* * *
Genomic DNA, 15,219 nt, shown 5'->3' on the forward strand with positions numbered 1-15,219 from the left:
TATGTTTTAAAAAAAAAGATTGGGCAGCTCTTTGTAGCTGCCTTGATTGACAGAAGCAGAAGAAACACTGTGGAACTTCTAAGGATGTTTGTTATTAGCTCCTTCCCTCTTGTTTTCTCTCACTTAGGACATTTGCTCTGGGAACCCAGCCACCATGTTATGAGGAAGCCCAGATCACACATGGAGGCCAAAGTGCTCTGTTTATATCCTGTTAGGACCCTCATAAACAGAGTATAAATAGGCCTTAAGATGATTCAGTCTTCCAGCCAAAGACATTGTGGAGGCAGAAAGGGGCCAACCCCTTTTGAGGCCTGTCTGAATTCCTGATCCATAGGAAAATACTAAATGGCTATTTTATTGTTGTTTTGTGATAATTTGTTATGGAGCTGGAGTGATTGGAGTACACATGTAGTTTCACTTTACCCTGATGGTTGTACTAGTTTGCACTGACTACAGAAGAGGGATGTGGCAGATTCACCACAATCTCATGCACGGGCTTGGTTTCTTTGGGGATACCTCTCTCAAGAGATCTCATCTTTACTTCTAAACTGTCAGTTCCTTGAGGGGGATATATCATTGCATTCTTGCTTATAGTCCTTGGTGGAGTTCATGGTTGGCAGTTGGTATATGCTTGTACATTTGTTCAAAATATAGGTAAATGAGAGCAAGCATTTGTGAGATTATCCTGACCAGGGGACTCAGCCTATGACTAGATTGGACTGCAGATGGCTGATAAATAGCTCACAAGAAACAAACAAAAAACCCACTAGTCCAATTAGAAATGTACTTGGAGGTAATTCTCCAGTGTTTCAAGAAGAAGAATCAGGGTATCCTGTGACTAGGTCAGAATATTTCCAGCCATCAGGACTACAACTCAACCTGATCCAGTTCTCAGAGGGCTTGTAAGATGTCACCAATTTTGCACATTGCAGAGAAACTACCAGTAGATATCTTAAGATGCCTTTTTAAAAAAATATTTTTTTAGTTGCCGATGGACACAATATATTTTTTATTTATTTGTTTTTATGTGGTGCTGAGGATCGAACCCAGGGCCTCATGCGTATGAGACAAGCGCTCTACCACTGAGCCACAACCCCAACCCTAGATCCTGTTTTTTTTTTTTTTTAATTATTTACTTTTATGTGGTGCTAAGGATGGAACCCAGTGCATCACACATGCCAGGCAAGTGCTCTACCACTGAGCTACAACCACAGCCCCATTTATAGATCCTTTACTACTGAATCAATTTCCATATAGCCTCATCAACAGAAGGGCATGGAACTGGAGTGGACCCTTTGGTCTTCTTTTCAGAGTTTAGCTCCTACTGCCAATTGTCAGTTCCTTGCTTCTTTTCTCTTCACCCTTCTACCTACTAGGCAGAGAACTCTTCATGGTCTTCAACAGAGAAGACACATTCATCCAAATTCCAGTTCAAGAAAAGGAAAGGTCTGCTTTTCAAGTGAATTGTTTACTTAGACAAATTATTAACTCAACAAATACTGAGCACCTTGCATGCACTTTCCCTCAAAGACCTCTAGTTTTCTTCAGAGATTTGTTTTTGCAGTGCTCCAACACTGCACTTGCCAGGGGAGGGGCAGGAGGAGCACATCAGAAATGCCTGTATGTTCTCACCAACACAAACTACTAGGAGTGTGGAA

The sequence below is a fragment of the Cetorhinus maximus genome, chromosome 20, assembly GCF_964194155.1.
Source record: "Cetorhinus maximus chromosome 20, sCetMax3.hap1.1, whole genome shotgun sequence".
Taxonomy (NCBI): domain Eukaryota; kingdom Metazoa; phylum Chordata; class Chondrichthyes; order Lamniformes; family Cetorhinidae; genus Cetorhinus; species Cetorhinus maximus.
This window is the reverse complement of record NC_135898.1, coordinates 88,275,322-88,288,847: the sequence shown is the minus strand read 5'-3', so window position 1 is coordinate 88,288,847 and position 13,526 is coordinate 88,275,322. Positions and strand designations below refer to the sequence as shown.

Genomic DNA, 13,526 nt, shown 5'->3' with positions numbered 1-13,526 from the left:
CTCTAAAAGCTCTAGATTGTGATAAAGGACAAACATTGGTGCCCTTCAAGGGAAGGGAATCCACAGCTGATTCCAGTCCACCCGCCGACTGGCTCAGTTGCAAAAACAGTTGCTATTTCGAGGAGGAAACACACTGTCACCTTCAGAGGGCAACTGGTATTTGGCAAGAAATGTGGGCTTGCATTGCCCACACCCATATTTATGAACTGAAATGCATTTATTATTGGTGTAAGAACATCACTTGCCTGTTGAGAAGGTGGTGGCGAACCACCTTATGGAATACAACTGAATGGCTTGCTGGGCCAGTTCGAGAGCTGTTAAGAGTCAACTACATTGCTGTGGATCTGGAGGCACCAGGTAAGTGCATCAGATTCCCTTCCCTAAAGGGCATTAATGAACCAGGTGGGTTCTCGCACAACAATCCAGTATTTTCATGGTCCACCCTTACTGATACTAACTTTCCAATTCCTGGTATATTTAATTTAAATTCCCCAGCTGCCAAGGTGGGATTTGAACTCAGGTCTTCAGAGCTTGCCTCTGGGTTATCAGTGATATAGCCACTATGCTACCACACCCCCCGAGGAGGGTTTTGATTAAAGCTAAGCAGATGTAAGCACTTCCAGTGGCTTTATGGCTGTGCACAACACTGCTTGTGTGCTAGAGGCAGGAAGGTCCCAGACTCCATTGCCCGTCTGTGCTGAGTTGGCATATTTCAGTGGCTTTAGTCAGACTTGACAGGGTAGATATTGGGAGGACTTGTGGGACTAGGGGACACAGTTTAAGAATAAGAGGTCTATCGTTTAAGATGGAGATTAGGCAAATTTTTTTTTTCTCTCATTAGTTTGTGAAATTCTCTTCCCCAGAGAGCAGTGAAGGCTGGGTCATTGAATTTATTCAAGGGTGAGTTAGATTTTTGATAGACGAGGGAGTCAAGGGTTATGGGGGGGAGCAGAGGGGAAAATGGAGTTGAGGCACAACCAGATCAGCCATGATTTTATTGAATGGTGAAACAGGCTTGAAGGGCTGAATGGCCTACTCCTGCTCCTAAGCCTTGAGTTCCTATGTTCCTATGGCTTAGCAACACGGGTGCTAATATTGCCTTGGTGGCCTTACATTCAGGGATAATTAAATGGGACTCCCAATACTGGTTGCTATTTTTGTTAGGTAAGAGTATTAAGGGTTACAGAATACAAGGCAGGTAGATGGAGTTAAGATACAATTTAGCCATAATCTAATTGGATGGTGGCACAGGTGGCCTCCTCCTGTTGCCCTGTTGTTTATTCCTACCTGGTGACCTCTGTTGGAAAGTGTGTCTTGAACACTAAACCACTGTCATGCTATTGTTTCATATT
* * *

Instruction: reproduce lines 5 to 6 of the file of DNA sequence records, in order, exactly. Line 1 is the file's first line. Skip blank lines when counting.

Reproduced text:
Taxonomy (NCBI): domain Eukaryota; kingdom Metazoa; phylum Chordata; class Chondrichthyes; order Lamniformes; family Cetorhinidae; genus Cetorhinus; species Cetorhinus maximus.
This window is the reverse complement of record NC_135898.1, coordinates 88,275,322-88,288,847: the sequence shown is the minus strand read 5'-3', so window position 1 is coordinate 88,288,847 and position 13,526 is coordinate 88,275,322. Positions and strand designations below refer to the sequence as shown.